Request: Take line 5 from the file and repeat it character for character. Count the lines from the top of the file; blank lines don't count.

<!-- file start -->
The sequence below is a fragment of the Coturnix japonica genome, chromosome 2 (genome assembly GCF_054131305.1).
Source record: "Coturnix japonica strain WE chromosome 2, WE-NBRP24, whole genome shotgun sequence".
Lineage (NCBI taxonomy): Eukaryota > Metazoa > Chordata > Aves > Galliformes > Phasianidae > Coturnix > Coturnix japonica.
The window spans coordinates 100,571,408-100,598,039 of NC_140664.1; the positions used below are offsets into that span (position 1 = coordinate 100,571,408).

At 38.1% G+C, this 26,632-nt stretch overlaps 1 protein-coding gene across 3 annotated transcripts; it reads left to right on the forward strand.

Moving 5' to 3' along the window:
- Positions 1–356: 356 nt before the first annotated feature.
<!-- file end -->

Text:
At 38.1% G+C, this 26,632-nt stretch overlaps 1 protein-coding gene across 3 annotated transcripts; it reads left to right on the forward strand.